In language classrooms based on comprensible input, the problem of non-participatory and/or oppositionally defiant students is much worse. In traditional classrooms, students can signal their inability to participate in many ways like by staring at a desk and get away with it. But in CI/TPRS classrooms they can’t do that because the teacher is required by the national proficiency guidelines of the American Council of Teachers of Foreign Languages to ask students to show up according to Three Modes of Communication, the academic descriptors for how students must act in foreign language classrooms in the United States.
People are just beginning to notice them and use the Three Modes. Since the teacher is also required by the new standards “to speak in the target langauge 90% of the time” when teaching the language, the student who refuses to do that is put int0 an even more difficult position. All language teachers and students in the U.S. right now are required by the aforementioned ACTFL guidelines to actually interact with students in a human way.
The old way gave the oppositionally defiant student a lo of legroom in which to work in the classroom environment because he wasn’t required to interact with the teacher in the learning process, which he is now. By being forced by the new standards to “show up” for class by the new standards, the defiant student is forced to make a decision.
Showing up, being human, actually communicating in class is not his modus operandi. He would rather lurk and hide away from the humanizing process of verbal and visual give and take with the teacher. But, in view of the new standards and recommendations mentioned above, there will inevitably be a conflict betweent the teacher and the student.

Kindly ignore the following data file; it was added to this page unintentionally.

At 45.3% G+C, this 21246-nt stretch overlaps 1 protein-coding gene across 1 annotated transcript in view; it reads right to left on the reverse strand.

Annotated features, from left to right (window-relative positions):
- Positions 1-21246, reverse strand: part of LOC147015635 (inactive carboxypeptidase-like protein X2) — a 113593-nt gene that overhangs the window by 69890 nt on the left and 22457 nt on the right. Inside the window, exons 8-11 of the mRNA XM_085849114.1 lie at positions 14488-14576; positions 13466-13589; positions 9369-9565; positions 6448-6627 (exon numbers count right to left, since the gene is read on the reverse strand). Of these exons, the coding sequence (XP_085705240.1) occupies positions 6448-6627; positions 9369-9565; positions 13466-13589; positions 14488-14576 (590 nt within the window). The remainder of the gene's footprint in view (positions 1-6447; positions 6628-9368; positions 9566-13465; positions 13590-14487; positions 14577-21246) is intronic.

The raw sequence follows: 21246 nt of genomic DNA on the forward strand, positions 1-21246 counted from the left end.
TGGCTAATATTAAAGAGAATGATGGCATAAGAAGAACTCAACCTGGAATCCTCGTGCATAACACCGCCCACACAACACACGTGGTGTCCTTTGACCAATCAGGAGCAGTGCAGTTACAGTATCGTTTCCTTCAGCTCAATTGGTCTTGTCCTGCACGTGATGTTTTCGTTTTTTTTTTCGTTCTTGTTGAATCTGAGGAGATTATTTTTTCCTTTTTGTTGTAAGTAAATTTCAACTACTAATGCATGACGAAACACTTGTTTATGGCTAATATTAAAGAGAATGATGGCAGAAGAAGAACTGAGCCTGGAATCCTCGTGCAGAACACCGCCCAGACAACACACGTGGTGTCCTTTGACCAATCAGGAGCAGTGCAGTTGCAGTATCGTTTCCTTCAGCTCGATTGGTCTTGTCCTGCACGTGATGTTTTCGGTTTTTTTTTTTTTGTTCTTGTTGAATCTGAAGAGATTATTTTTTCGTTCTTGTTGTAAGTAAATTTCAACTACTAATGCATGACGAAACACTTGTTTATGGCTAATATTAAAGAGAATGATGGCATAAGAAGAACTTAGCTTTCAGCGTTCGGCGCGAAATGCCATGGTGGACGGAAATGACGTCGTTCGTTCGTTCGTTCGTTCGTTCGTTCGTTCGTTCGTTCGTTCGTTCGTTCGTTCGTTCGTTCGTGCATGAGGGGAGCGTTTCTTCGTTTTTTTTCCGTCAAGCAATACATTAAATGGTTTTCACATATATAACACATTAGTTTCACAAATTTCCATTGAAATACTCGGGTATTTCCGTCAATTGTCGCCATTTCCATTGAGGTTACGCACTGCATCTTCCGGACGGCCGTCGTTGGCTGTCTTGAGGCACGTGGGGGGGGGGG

The more the teacher asks the oppositional student to interact in the daily classroom process, the more the student would be inclined to resist, often retreating behind a kind of wall of misbehavior. If his misguided parents support him in this, and clamor for the teacher to offer verb conjugation activities memorization activities which are devoid of the quid pro quo involved in real language acquisition, they will harm their child and do nothing to make our country better.
Such parents can thus be called unpatriotic. This also applies to administrators. Today, my prayers were answered. The two boys who were ruining my 8th period class were removed today for the rest of the year. A strong and brave AP did it with the help of my equally strong department chair Jane Little. Can you believe, an honorable AP and department chair in the same building? Thank you both for doing the right thing. This was the first time in my career that I had ever asked for a kid to be removed from a class, by the way. I knew my limits. The kids felt the difference. We all did. Today’s was a great class. I am very happy.